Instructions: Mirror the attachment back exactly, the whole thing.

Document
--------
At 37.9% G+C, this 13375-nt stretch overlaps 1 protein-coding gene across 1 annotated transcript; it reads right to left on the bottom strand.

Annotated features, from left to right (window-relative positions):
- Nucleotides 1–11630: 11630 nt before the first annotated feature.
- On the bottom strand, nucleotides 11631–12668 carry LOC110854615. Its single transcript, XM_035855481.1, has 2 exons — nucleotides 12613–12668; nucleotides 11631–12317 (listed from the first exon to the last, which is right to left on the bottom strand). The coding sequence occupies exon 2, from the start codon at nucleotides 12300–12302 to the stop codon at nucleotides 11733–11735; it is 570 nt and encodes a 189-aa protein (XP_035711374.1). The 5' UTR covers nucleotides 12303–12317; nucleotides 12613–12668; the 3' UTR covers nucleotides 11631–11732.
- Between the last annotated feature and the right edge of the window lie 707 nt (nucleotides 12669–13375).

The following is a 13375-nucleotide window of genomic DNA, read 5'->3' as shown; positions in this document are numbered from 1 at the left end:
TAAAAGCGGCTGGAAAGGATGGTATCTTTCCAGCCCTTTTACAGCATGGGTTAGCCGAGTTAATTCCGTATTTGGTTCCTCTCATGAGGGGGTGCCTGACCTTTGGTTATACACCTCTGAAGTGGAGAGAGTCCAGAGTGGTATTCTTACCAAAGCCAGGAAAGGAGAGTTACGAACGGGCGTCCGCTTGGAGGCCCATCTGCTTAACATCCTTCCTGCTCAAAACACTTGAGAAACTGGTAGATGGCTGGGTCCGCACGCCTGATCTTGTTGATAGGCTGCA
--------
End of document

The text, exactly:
At 37.9% G+C, this 13375-nt stretch overlaps 1 protein-coding gene across 1 annotated transcript; it reads right to left on the bottom strand.

Annotated features, from left to right (window-relative positions):
- Nucleotides 1–11630: 11630 nt before the first annotated feature.
- On the bottom strand, nucleotides 11631–12668 carry LOC110854615. Its single transcript, XM_035855481.1, has 2 exons — nucleotides 12613–12668; nucleotides 11631–12317 (listed from the first exon to the last, which is right to left on the bottom strand). The coding sequence occupies exon 2, from the start codon at nucleotides 12300–12302 to the stop codon at nucleotides 11733–11735; it is 570 nt and encodes a 189-aa protein (XP_035711374.1). The 5' UTR covers nucleotides 12303–12317; nucleotides 12613–12668; the 3' UTR covers nucleotides 11631–11732.
- Between the last annotated feature and the right edge of the window lie 707 nt (nucleotides 12669–13375).

The following is a 13375-nucleotide window of genomic DNA, read 5'->3' as shown; positions in this document are numbered from 1 at the left end:
TAAAAGCGGCTGGAAAGGATGGTATCTTTCCAGCCCTTTTACAGCATGGGTTAGCCGAGTTAATTCCGTATTTGGTTCCTCTCATGAGGGGGTGCCTGACCTTTGGTTATACACCTCTGAAGTGGAGAGAGTCCAGAGTGGTATTCTTACCAAAGCCAGGAAAGGAGAGTTACGAACGGGCGTCCGCTTGGAGGCCCATCTGCTTAACATCCTTCCTGCTCAAAACACTTGAGAAACTGGTAGATGGCTGGGTCCGCACGCCTGATCTTGTTGATAGGCTGCA